By Mary Oquendo
Back when I was a teenager, I could never wear makeup. Every time I applied it, my face would break out in a rash. Not a good look when you’re 15 and sensitive about your appearance. Hypoallergenic makeup had just made its debut and even that would cause a problem.
Fast forward a couple of years, and sometimes a cleaning product, shampoo or fast food item I had eaten many times before causes rashes, broken skin and itching. Or I smell a gallon of shampoo and sneeze for the next half hour. Never any continuity to it. Sometimes a reaction, sometimes not.
My doctors feel it’s probably the preservative, dye or a fragrance, or any combination of the three the manufacturer is using. And as there is no rhyme or reason to it, the problem may actually lie in how it is manufactured or sourced.
What Is An Allergy?
An allergy is when the body’s immune system views a substance as harmful and overreacts to it. Your basic drama queen. It sets your immune system into overdrive. The substances that cause the reaction are called allergens. In response to the foreign invader (from a body’s perspective), the immune system makes an antibody called immunoglobulin E. The job of this antibody is to attack and neutralize the allergen. The symptoms that result from this process are called allergic reactions or responses.
What Are Allergic Responses?
Symptoms can range widely. Mild reactions can run the gamut from feeling mildly uncomfortable, to running eyes and nose, to sneezing, to rashes and hives, to discolored skin, to headaches, as well as in any combination of the above. More severe reactions can include difficultly breathing and/or swelling in mouth and throat areas. In addition, more serious reactions can result in life threatening conditions. And in some cases, the allergen is mildly reactive in the beginning, but over time can become life threatening.
How Do Allergens Make Contact?
- Inhalation: The allergen is released into the air. It may include diffusers, products applied to other people or something as simple as opening up a gallon of shampoo.
- Ingestion: The allergen is ingested into the body. This is usually food based.
- Absorption: The allergen makes physical contact with skin and is absorbed.
- Injection: The allergen is injected into the body. This is usually in the form of insect, spider or bee stings.
“I had issues with fragrances. Some just get me itchy, some get me sniffly, some give me a migraine, but others are really bad. I didn’t know I was so allergic to the citrus oils until my bather was washing a dog and turned around and freaked out. I could feel my face was irritated, but it was bad. Had hives on my face for four days, just being in the vicinity of the bath.” —Liz Tunstall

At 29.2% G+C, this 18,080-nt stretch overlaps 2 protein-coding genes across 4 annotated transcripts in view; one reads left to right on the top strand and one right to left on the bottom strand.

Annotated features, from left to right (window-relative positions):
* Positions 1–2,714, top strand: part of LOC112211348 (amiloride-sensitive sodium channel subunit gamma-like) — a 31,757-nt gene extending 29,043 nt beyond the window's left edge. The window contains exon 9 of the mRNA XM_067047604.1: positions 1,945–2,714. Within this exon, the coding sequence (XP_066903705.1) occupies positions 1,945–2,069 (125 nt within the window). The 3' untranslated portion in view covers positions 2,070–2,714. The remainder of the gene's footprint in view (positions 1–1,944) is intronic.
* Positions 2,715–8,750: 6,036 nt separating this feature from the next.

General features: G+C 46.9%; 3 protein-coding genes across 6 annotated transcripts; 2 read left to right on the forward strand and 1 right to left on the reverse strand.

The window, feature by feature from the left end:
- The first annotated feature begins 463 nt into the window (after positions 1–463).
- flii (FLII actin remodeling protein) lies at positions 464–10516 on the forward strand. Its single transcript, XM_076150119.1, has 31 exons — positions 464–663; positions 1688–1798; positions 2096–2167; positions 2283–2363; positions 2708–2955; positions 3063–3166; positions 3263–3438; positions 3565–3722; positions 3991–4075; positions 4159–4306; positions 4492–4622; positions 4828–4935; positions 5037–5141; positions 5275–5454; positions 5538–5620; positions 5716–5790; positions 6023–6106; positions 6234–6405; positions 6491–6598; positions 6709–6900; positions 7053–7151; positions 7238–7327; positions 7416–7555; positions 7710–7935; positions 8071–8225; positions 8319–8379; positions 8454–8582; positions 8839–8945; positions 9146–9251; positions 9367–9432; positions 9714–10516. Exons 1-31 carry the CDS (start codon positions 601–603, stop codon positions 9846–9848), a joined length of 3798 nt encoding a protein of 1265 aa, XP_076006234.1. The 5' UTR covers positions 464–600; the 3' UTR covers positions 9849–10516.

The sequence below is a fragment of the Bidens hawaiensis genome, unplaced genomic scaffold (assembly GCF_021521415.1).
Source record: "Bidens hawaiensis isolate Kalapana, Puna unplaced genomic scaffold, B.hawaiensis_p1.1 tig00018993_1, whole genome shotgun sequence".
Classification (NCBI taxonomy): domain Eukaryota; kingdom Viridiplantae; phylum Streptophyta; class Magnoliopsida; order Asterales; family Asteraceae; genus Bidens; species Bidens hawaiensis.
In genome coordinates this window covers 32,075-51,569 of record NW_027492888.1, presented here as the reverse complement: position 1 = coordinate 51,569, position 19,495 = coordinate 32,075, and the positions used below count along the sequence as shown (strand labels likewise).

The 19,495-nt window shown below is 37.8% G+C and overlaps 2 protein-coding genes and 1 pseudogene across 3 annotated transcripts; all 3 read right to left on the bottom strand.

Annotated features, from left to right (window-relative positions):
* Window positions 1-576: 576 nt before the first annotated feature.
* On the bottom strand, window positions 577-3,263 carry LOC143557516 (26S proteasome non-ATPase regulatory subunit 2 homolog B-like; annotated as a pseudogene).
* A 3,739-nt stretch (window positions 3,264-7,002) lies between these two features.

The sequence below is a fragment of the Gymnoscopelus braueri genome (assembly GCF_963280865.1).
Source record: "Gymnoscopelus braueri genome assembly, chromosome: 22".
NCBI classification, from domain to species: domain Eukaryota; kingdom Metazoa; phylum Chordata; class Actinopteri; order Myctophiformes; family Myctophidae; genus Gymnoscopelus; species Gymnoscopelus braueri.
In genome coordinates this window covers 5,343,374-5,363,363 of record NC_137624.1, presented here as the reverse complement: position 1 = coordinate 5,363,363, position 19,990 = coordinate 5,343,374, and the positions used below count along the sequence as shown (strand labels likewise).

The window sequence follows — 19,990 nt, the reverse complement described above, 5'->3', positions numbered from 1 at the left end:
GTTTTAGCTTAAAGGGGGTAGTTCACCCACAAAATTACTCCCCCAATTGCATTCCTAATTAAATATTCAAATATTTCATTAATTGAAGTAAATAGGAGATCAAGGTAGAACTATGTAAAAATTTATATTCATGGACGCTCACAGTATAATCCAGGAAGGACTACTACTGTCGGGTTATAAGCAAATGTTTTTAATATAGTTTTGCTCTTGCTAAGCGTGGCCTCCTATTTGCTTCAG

What Types of Products Can Be Problematic For Groomers?
Any of the products that we use or come in contact with on a day to day basis, as groomers, including shampoos, conditioners, spa products, diffused essential and fragrance oils, cleaners, clients overdoing perfume and so forth can be problematic.
How Can You Prevent Allergic Reactions?
The best way to prevent allergic reactions is to simply avoid the offending substance, but that relies on knowing what the allergen is and if it is listed on the ingredient label. However, that is not always an easy or reasonable option. As labeling is not regulated in the pet industry, we are subject to the honesty of the manufacturer as well. It’s generally a smaller population of people that have a problem with a particular substance, so it most likely will not be listed on the SDS (Safety Data Sheet) that is required on all products.
As an example, my father was deathly allergic to strawberries. Any product containing strawberries would not list strawberries as a hazard on the SDS because so few people have that particular allergy. Yet, he needed to know that. Peanut allergies are far more common and manufacturers need to note on all products if it was made in a facility that even processes nuts.
How About Using Hypoallergenic Products?
Providing it isn’t the preservative or shampoo base that contains an ingredient that is problematic for you, hypoallergenic products may work. As many shampoos use coconut derived shampoo base, it can be problematic for those with coconut allergies. In addition, some hypoallergenic products contain fragrances and dyes.
But I need to work! I can’t avoid my allergens!
If you absolutely cannot avoid the allergens that affect you, then this is a conversation you need to have with a medical practitioner of your choice to discuss desensitization, antihistamines, corticosteroids or epinephrine pens.
What to Do In an Emergency
If you have a known, life–threatening allergy, then a plan of action should be discussed with your co—workers, employers and employees. They need to be prepared.
If you work by yourself with a known, life–threatening allergy, have a medical alert call button and wear a medic alert bracelet. Or call 911. They have trained staff to walk you through an emergency situation or dispatch help.
Fortunately for me, avoiding those products that have caused a reaction is a reasonable option as they have never been life–threatening. But not everyone is so lucky. Being aware of the products you use and the possible effects is key to preventing allergic reactions.